What to Know About Logic on the LSAT

What to Know About Logic on the LSAT
New students to the LSAT might wonder what they need to know about logic for the test. If you haven’t studied logic or philosophy in school, it might feel a little daunting to suddenly learn it now. But don’t worry, you don’t need to have a degree in philosophy to do well on the LSAT. Take a look at this introduction to logic on the LSAT.

What is Logic on the LSAT?

In short, logic is the study of the basic ideas and methods we can use to tell the difference between good reasoning and bad reasoning. And what is reasoning? Well, to put it simply, it’s thinking sensibly. So if you can think logically, you can think sensibly.

In the end, the goal of all who are interested in logic is to use solid, agreed-on methods to come to well-supported conclusions.

Why is Logic on the LSAT?

Using logic is fundamental to law. So, it makes sense that the Law School Admissions Test should test your skills in it! When faced with proving or disproving a case, lawyers must use solid arguments and facts to support a conclusion. Let’s say there was a law that says one is guilty of “X” if there were three components of their crime. In other words, “If A, B and C, then –> Guilty of ‘X.'” To prove a person guilty of “X,” a lawyer has to show, with a solid argument, that A, B, and C were part of the crime. The judge would definitely ignore things like irrelevant emotional pleas and name-calling in court. These are examples of flaws of reasoning, or fallacies, that are not correct ways to make a solid argument.

Premises and Conclusions–Building Blocks of Arguments

On the LSAT, especially on the Logical Reasoning section, you’re going to come across tons of short arguments. How will you know that you’re reading an argument? Well, generally, you can tell that there’s an argument being made if the sentences build up to a statement that someone wants everyone to believe. For example, “Smoking causes cancer. Smoking is expensive. Therefore, smoking is bad.”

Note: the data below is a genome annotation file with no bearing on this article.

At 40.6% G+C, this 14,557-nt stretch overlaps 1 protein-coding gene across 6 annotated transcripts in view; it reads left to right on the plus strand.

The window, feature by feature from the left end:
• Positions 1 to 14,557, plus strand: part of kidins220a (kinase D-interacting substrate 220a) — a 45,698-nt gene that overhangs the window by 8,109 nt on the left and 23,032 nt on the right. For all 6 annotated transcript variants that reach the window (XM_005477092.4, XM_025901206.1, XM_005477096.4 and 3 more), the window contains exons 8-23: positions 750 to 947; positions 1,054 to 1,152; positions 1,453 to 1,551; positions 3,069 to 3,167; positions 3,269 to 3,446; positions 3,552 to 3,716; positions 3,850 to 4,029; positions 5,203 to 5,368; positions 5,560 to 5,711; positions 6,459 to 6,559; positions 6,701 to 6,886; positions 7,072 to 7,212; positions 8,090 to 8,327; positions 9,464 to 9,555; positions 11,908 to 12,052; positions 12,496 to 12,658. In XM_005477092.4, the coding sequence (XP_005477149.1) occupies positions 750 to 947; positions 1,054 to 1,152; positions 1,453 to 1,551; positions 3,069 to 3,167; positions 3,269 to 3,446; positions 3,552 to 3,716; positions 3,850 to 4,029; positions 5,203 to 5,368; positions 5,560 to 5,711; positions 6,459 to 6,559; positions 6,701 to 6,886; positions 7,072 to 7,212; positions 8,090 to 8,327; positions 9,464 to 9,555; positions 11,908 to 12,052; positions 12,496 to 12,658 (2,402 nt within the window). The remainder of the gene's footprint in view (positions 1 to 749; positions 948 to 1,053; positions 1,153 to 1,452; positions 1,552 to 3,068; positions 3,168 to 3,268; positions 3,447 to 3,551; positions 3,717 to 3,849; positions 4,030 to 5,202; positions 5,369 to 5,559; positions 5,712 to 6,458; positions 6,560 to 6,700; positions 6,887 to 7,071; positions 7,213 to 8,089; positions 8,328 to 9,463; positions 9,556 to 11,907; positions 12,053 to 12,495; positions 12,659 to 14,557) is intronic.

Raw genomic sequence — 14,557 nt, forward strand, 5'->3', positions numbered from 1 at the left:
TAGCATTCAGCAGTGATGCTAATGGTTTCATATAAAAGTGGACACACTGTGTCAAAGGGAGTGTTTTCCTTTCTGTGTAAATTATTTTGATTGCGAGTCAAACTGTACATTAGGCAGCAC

So here you can see that someone trying to convince you of their conclusion–that smoking is bad. What are their reasons? Well, number 1–smoking causes cancer, Number 2–smoking is expensive. These statements, or propositions, support the conclusion. We call these the premises of the argument.

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When evaluating a conclusion, ask yourself, “Were the reasons for this conclusion good?” “Does the conclusion follow from the premises?” To say that a conclusion “follows” from the premises means that the conclusion definitely makes sense and should result from the premises if they’re true.

In this smoking example, do you think the conclusion definitely follows from the premises? May be not! Sure, you can point out that smoking is expensive. But someone else might say that not all expensive things are bad. And that is true! Just because something’s expensive doesn’t mean it absolutely has to be avoided. (Lots of great things are also expensive.)